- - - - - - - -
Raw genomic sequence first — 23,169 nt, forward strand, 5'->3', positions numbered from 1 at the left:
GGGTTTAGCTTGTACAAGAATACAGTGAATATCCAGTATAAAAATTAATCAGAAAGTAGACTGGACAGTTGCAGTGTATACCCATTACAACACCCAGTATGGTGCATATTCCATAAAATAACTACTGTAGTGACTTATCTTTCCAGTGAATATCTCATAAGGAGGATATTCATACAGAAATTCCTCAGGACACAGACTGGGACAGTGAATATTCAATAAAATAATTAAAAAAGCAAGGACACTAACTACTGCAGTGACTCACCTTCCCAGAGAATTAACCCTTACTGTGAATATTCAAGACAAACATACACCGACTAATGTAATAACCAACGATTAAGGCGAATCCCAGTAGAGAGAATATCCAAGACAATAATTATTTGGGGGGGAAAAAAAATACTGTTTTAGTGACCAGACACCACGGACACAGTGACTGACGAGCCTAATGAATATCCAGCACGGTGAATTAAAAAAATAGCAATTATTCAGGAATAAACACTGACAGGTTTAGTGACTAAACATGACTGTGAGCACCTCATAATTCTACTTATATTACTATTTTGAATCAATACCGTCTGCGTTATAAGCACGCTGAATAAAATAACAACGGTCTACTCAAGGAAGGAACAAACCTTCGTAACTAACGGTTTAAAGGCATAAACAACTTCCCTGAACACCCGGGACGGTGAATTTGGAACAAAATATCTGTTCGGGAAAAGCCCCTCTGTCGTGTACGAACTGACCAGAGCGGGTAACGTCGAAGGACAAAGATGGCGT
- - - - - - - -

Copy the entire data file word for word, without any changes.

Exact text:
Raw genomic sequence first — 23,169 nt, forward strand, 5'->3', positions numbered from 1 at the left:
GGGTTTAGCTTGTACAAGAATACAGTGAATATCCAGTATAAAAATTAATCAGAAAGTAGACTGGACAGTTGCAGTGTATACCCATTACAACACCCAGTATGGTGCATATTCCATAAAATAACTACTGTAGTGACTTATCTTTCCAGTGAATATCTCATAAGGAGGATATTCATACAGAAATTCCTCAGGACACAGACTGGGACAGTGAATATTCAATAAAATAATTAAAAAAGCAAGGACACTAACTACTGCAGTGACTCACCTTCCCAGAGAATTAACCCTTACTGTGAATATTCAAGACAAACATACACCGACTAATGTAATAACCAACGATTAAGGCGAATCCCAGTAGAGAGAATATCCAAGACAATAATTATTTGGGGGGGAAAAAAAATACTGTTTTAGTGACCAGACACCACGGACACAGTGACTGACGAGCCTAATGAATATCCAGCACGGTGAATTAAAAAAATAGCAATTATTCAGGAATAAACACTGACAGGTTTAGTGACTAAACATGACTGTGAGCACCTCATAATTCTACTTATATTACTATTTTGAATCAATACCGTCTGCGTTATAAGCACGCTGAATAAAATAACAACGGTCTACTCAAGGAAGGAACAAACCTTCGTAACTAACGGTTTAAAGGCATAAACAACTTCCCTGAACACCCGGGACGGTGAATTTGGAACAAAATATCTGTTCGGGAAAAGCCCCTCTGTCGTGTACGAACTGACCAGAGCGGGTAACGTCGAAGGACAAAGATGGCGT